The chances of getting disability for bipolar disorder are high if your condition impairs your ability to function in a work environment. You may be entitled to Social Security Disability Insurance (SSDI) benefits if you meet the evaluation criteria listed in the Social Security Administration (SSA) Blue Book for mental impairments.
What does the evaluation criteria look like? An applicant’s bipolar disorder should include severe limitations of daily activities, the lack of ability to interact with others, and/or repeated and extended “episodes of decompensation” that impair your ability to perform daily activities.
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What Bipolar Disorder Factors Qualify You For SSDI
Any individuals with bipolar disorder can be eligible for disability benefits if their illness is constant and restricts their capacities. However, the SSA has established that an applicant with bipolar disorder must show they have the symptoms and limitations listed in the official disability listing for bipolar disorder.
Furthermore, an applicant’s bipolar disorder should have at least three or more of the following symptoms:
- Tendency to speak rapidly or frenziedly
- Flight of ideas
- Inflated self-esteem
- Decreased need for sleep
- Involvement in activities with a high probability of painful consequences that are not recognized
- Psychomotor agitation or increase in goal-directed activity
You must also present medical documentation that you have limitations that prevent you from working. This must include either an extreme limitation in one of the following areas or a severe limitation in two or more of the following areas of mental functioning:
- Understanding, remembering, or applying information
- Interacting with others with appropriate behavior
- Concentrating and being able to finish tasks
- Adapting to change or managing oneself
Do you not meet the criteria listed above? The SSA may still approve your claim if you satisfy other criteria, as listed below.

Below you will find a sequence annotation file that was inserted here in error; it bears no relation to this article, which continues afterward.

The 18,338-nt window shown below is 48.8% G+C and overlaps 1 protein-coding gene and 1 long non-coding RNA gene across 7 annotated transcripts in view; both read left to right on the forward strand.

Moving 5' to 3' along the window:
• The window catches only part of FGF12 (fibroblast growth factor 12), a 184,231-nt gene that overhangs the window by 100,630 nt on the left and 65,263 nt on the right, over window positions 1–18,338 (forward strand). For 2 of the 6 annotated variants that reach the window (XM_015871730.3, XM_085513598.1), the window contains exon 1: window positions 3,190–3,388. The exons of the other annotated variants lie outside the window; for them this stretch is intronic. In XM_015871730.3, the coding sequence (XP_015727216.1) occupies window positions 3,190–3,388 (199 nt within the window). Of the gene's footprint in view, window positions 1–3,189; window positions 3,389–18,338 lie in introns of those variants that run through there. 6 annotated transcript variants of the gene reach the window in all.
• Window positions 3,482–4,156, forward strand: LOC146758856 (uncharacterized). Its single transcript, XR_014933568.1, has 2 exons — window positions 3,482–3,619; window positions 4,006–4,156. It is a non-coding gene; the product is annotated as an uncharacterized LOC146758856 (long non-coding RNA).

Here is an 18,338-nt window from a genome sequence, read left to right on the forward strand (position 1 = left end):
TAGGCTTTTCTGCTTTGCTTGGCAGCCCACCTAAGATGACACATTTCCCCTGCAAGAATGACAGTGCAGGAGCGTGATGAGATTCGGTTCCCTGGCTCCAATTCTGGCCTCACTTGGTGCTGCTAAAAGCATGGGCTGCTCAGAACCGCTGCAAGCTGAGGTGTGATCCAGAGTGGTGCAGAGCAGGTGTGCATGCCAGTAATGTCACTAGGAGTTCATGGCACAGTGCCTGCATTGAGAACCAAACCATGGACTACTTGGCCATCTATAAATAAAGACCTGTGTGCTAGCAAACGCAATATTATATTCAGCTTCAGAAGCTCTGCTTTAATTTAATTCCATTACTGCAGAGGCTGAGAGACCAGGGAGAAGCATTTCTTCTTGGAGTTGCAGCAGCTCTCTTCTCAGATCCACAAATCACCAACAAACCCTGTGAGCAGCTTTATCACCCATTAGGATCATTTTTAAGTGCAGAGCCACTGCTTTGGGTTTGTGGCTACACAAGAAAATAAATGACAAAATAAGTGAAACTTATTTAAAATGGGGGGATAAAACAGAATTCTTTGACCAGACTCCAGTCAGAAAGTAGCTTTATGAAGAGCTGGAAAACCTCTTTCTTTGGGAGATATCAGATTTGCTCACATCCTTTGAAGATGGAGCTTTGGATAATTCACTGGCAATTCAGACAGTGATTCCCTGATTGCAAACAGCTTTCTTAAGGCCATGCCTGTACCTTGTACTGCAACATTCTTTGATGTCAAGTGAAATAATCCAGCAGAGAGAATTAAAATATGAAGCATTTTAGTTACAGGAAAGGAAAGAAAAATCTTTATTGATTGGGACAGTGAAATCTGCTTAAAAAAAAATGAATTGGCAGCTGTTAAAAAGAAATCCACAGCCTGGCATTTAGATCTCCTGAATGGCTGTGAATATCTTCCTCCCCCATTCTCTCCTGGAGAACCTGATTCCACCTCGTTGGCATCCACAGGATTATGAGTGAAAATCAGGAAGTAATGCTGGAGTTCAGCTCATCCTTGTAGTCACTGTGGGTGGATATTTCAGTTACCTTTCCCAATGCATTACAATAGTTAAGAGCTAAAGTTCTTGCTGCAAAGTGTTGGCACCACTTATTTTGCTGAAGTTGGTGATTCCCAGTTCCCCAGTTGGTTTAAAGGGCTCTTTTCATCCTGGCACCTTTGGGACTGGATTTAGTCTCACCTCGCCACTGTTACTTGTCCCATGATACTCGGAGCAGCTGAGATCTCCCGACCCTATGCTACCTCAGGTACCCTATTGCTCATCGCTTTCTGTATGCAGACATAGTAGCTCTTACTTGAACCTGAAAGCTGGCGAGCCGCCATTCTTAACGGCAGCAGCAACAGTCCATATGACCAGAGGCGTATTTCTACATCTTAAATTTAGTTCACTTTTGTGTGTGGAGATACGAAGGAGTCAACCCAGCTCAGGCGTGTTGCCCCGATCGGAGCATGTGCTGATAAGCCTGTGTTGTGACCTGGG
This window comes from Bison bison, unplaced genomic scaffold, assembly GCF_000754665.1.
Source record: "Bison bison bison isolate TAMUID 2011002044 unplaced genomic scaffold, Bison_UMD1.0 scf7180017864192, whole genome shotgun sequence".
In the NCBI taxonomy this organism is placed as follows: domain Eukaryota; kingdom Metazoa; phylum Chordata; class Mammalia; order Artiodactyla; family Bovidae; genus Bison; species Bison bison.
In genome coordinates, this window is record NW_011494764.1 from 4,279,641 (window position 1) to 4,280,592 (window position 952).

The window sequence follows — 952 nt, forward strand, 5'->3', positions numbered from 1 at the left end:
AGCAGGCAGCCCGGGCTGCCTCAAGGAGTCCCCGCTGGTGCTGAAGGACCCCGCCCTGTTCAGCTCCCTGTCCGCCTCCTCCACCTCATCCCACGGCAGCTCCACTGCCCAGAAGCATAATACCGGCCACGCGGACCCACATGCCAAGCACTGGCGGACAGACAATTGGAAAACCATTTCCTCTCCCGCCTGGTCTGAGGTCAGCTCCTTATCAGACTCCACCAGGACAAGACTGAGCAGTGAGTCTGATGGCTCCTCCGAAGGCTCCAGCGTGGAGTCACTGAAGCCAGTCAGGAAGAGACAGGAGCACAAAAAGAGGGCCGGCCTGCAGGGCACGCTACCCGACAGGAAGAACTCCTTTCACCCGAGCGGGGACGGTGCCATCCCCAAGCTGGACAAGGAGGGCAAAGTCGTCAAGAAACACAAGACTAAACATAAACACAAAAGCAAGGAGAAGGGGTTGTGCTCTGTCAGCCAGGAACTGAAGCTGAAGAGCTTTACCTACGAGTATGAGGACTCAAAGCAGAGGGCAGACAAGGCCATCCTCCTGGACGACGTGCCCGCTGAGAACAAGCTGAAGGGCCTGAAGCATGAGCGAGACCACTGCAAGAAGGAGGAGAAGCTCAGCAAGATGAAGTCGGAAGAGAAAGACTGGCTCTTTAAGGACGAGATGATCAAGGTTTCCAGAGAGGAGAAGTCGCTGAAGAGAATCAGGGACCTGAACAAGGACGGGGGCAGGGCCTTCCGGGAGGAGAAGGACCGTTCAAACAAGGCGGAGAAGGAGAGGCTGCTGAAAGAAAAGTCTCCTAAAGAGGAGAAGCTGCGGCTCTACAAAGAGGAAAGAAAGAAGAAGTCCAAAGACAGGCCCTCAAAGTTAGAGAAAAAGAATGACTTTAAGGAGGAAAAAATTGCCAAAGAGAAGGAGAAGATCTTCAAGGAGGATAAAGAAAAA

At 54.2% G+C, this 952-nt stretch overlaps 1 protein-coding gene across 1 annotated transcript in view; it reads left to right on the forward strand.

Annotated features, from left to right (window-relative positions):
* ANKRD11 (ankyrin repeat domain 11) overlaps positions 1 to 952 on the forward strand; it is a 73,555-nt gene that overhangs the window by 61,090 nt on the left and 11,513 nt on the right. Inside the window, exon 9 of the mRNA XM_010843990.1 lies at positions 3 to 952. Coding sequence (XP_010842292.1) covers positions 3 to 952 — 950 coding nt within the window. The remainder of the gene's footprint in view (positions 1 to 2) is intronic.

Important Alternatives That Can Help Your Claim
A person with bipolar filing for disability benefits can support their claim in other ways. Consider these methods:
– Obtain medical history documenting at least two years of bipolar disorder that reflect the inability to perform basic work activities.
– Demonstrate that residual illness treatment has caused additional adjustment that even a minimal increase in mental demands would cause you to decompensate.
– Explain that ongoing medical treatment has diminished the symptoms and signs of the mental disorder.
– Prove that you are incapable of functioning outside a supportive livelihood for the foreseeable time. This means having minimal capacity to adapt to changes in your environment or new demands that are not part of your current daily life.
If some of the situations listed above apply to you and you meet the qualifications, there is a high chance of SSDI approval. You may also qualify for benefits on the basis of recurring episodes of decompensation.
What Are Recurring Episodes Of Decompensation?
Another important element related to bipolar disorders is the presence of “episodes of decompensation.” The SSA defines episodes of decompensation as “exacerbations or temporary increases in symptoms or signs accompanied by a loss of adaptive functioning, as manifested by difficulties in performing activities of daily living, maintaining social relationships, or maintaining concentration, persistence, or pace.”
Episodes of decompensation is one of the elements included in the impairment listings in the SSA Blue Book. Establishing the fact that you have periods where your ability to function is severely impaired can help you in your claim to prove your inability to work and your inability to engage in normal activities.
To qualify for SSDI on this basis, a claimant’s evidence usually must show that decompensation episodes occur:
- At least 3 times within a year, or
- An average of once every 4 months, and
- Last at least 2 weeks each time.
You might be able to show evidence of decompensation episodes that happen more often but endure for shorter periods of time, or vice versa.
Connect With Crest SSD To Get Help From A Representative
Applying for disability benefits with a bipolar disorder diagnosis can be a complicated and intimidating process if you’re applying alone. Every case is different, and an experienced disability advocacy service like Crest SSD is helpful to have in your corner to support your case.
Hiring a qualified SSDI representative may be in your best interest to help guide you through the application or appeals processes. We encourage you to reach out to us to determine the best method to increase your chances of getting disability for bipolar disorder.
Connect with us to discuss your situation and receive the benefits you or your loved one deserve. Complete this form or call us today at the number above to get started!